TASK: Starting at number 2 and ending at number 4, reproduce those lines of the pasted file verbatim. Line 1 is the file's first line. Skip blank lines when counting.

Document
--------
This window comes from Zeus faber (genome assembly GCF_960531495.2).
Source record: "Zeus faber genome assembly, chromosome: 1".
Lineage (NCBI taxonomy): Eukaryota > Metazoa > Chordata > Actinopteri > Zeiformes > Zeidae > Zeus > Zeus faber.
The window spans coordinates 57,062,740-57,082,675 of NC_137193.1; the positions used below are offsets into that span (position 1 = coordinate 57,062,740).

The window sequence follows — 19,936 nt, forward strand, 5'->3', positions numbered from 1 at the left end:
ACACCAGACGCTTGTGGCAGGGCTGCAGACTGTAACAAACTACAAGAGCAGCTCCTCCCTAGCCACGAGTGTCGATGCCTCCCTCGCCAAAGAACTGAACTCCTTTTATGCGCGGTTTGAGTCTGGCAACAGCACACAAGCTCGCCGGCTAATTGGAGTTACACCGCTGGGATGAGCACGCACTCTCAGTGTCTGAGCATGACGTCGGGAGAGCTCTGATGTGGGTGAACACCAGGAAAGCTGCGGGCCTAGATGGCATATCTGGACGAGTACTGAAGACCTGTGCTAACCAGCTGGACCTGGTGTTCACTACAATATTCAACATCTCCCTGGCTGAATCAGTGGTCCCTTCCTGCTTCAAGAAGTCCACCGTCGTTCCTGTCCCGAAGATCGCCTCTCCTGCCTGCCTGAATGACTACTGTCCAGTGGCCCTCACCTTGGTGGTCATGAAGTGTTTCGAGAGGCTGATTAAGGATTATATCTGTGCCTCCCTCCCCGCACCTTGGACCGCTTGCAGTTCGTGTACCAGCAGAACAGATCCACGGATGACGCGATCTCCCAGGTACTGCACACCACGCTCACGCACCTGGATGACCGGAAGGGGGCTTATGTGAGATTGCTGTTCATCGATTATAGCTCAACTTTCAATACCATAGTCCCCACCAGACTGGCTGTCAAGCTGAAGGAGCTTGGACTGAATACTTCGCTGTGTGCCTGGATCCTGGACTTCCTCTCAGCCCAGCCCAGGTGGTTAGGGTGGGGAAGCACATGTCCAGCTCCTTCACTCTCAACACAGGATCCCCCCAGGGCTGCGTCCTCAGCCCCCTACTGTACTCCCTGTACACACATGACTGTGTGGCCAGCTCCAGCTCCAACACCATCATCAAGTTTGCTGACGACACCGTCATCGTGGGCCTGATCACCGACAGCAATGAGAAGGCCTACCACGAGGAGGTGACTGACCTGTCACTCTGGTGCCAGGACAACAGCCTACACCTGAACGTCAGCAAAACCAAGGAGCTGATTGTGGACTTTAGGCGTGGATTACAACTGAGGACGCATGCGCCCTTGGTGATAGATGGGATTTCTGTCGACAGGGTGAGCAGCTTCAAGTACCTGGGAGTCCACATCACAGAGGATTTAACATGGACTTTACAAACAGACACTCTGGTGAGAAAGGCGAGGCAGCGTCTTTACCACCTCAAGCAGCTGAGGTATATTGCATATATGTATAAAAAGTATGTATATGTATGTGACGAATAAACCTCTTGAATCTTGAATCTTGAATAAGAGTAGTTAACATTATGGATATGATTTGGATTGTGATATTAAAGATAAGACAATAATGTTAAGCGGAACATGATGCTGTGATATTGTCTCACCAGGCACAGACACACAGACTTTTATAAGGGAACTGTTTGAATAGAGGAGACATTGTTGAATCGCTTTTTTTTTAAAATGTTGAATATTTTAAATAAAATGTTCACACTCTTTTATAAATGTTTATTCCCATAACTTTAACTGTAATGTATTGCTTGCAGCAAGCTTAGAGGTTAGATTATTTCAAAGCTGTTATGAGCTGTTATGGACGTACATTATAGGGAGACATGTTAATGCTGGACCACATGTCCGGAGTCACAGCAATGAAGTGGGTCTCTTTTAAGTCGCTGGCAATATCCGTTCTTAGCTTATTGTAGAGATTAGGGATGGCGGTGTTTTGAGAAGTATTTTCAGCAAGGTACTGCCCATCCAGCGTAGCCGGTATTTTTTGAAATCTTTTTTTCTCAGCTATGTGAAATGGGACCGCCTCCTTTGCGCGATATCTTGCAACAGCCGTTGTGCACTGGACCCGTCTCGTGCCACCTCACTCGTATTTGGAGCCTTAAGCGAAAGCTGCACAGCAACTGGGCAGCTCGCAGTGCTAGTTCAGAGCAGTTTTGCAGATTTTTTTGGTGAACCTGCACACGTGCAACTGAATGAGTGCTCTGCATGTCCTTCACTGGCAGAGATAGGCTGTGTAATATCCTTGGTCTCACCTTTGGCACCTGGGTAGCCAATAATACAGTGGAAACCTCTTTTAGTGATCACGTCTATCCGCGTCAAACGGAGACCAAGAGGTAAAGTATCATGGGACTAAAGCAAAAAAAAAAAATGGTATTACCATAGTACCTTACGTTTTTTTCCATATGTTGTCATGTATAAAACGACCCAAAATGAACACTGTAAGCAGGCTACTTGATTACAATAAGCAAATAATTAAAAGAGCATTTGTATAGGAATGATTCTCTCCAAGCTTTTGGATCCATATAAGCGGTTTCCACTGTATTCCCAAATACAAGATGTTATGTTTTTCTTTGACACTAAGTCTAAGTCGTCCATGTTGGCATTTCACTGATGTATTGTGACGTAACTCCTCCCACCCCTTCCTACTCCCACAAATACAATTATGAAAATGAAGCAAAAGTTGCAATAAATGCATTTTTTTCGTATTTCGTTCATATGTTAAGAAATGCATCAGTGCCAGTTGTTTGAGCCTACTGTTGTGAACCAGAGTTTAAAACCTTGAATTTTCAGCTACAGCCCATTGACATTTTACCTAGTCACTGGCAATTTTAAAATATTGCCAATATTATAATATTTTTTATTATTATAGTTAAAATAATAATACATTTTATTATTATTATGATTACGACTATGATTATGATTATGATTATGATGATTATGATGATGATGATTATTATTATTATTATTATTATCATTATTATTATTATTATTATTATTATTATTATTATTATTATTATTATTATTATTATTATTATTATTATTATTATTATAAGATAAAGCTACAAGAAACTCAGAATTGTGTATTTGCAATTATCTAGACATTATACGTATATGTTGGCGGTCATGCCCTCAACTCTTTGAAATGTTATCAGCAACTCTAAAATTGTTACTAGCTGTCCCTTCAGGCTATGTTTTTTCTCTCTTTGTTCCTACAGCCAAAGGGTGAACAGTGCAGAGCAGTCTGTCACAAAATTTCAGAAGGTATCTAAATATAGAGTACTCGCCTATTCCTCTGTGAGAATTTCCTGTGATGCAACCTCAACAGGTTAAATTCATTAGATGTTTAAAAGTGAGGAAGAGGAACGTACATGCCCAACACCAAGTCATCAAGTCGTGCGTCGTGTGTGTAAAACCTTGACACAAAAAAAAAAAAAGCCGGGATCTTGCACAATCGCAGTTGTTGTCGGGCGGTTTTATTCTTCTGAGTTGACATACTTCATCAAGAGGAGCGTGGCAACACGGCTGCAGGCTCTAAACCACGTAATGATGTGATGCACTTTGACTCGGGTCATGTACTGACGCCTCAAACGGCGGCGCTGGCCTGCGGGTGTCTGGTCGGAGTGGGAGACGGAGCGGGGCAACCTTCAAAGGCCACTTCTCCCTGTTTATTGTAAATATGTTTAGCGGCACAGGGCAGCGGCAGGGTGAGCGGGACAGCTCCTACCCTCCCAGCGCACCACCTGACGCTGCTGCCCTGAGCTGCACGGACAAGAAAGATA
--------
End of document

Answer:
Source record: "Zeus faber genome assembly, chromosome: 1".
Lineage (NCBI taxonomy): Eukaryota > Metazoa > Chordata > Actinopteri > Zeiformes > Zeidae > Zeus > Zeus faber.
The window spans coordinates 57,062,740-57,082,675 of NC_137193.1; the positions used below are offsets into that span (position 1 = coordinate 57,062,740).